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Gas prices soar after major refinery breaks down in Indiana

Motorists in the Detroit Lakes area have been shocked by big gasoline price jumps the past few days, with the cost of a gallon of regular gas jumping 30 cents or more.

“I’m hoping it will go down, because it makes it easier to visit my parents here,” said David Grouws, of Decorah, Iowa.

He was gassing up at the Petro Plus station on Highway 10 East Friday morning. His parents, Doug and Carol Grouws, live on Long Lake near Vergas.

The immediate cause of the price spike was market reaction to the unexpected partial shutdown of the largest refinery in the Midwest, BP’s Whiting, Indiana plant.

The plant is having problems with its largest crude distillation unit, which handles more than half of the facility’s capacity, according to Will Speer, senior petroleum analyst with

“The Indiana refinery issues are having a ripple effect in your area,” he said. “When over half the refining capacity went down, it sent shock waves through the United States.”

The refinery is the seventh largest in the U.S. and the biggest in the Midwest, according to the U.S. Energy Information Administration.

A recent modernization project there significantly increased the share of heavy, sour crude oil that it can process, from about one-fifth of the crude oil 

feedstock to about four-fifths.

Its normal operating capacity is 413,500 barrels per day.

The cost of a gallon of regular gas in Detroit Lakes was up to $2.69 a gallon on Friday morning, and the price is expected to keep rising, perhaps to the $3 mark or more, Speer said. Some analysts are predicting price spikes of $1 or more a gallon.

Higher gas prices really hurt, said Kaysee Gerving of Frazee, who has been traveling to Grand Forks to get ready for the school year. She is majoring in nursing, and plans to become a registered nurse.

“I’m moving stuff there now,” she said.

Others were more fatalistic about the higher prices.

“We’re retired, and I’m going to see what I what I can see before I die,” said Steve Ellingson of Brooklyn Center.

“It doesn’t matter what the price is, we have to go home,” added his wife, Linda. “We’ll just have to spend more money. We can’t make our own gasoline.”

The two were gassing up at the Clark station in Detroit Lakes before heading home. They had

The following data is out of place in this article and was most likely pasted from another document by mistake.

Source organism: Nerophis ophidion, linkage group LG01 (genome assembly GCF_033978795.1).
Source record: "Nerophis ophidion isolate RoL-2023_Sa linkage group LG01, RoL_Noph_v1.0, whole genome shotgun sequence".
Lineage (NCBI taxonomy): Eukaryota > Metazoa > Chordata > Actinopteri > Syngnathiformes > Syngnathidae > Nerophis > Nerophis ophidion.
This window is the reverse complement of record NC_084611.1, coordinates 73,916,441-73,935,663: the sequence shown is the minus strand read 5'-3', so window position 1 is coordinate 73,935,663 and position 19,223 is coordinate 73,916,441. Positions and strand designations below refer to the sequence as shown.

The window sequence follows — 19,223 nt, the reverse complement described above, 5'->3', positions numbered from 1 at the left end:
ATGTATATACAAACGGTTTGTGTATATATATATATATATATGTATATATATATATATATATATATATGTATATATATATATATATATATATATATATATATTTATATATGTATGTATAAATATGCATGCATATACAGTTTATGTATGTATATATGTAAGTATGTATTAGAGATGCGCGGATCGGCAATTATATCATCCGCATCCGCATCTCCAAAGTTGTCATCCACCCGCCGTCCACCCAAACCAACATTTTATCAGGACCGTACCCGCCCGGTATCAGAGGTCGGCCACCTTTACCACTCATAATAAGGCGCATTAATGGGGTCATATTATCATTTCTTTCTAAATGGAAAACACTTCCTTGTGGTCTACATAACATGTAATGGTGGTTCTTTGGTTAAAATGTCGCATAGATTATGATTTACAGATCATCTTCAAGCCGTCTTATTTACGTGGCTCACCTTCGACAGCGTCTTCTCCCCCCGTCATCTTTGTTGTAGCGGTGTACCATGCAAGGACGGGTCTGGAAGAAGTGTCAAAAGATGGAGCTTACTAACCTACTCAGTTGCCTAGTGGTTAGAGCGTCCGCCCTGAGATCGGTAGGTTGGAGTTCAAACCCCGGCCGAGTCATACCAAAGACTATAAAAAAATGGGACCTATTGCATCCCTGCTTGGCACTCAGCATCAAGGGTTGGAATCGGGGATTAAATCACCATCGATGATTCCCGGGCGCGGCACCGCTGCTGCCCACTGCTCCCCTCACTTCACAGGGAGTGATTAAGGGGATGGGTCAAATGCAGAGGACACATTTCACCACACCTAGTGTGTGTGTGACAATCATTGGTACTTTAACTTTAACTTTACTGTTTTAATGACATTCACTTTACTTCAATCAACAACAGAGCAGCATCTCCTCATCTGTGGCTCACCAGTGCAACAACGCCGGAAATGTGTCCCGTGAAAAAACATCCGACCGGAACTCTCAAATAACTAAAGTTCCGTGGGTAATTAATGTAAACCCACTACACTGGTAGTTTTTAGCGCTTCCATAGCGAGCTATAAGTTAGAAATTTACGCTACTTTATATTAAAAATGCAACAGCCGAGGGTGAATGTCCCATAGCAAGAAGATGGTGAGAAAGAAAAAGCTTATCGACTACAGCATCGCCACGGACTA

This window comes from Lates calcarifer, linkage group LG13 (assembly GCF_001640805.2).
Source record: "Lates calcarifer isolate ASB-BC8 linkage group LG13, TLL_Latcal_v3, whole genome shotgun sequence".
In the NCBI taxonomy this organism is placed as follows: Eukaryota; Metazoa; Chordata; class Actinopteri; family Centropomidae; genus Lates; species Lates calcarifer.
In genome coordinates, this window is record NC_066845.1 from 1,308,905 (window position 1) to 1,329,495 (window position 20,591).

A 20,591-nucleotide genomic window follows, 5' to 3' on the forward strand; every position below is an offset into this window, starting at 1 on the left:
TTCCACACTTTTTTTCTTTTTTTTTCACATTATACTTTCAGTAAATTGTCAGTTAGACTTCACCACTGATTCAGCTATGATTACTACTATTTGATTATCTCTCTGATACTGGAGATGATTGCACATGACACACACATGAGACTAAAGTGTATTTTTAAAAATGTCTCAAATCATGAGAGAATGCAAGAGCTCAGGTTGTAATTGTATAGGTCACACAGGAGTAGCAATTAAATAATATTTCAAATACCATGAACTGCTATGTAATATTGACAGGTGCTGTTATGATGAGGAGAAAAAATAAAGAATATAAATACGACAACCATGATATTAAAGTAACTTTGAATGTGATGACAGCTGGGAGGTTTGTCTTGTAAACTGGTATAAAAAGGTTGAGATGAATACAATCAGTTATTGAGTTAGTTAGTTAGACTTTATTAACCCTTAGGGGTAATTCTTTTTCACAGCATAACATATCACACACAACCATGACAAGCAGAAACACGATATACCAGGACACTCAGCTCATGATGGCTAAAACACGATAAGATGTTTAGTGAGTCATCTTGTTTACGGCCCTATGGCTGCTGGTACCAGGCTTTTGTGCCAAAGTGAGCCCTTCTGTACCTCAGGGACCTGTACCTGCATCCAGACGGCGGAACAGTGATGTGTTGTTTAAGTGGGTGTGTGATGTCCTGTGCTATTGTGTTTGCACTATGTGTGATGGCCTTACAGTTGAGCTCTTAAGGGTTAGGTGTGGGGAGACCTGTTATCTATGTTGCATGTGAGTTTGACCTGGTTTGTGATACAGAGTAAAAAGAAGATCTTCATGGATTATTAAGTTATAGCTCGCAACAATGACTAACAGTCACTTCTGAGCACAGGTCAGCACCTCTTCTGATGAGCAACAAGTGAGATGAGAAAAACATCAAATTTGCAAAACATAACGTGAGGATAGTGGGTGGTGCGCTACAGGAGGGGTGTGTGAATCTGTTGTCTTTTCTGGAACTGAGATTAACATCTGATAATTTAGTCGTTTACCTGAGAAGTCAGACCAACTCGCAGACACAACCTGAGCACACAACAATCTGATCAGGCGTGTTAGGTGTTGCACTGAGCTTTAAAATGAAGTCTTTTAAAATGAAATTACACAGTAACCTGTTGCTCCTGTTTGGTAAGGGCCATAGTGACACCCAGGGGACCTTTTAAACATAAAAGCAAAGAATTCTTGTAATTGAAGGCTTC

vacationed at Breezy Shores.

The Indiana refinery problems are expected to take one to two months to work out, Speer said.

But that is just part of what is turning into a perfect storm of bad news for gas prices this summer.

“Yesterday it came out that an Illinois refinery that Marathon owns between St. Louis and Indianapolis will continue with planned maintenance,” he said.

The plant’s capacity is 225,000 barrels of gasoline a day, and the maintenance shutdown of two units will drop output by about 68,000 barrels a day, Speer calculated.

Gasoline demand is the highest since August 2007, and at the same time, even before the refinery problems, gas inventories were the lowest of the year for the Midwest region, according to a statistical release by the US Energy Information Administration.

For some, the higher price of regular gas wasn’t a problem.

Dwight Gottsman of Detroit Lakes was putting diesel into his Ram 2500 pickup at Holiday station.

“Diesel finally came down to where it’s comparable to gasoline,” he said. “It hasn’t been that way for a long time.”

The higher gas prices, he added, “only affect my toys.”

Greg Nelson of Perham said gas prices don’t seem that bad, since he is used to spending over $3 a gallon for premium to fuel his jacked-up ’97 supercharged Toyota T11 pickup.

“I had it for 15 years,” he said at Holiday, while filling up the 2009 Toyota Tacoma pickup that he now drives. “My wife made me get rid of it, otherwise I’d still be driving it now.”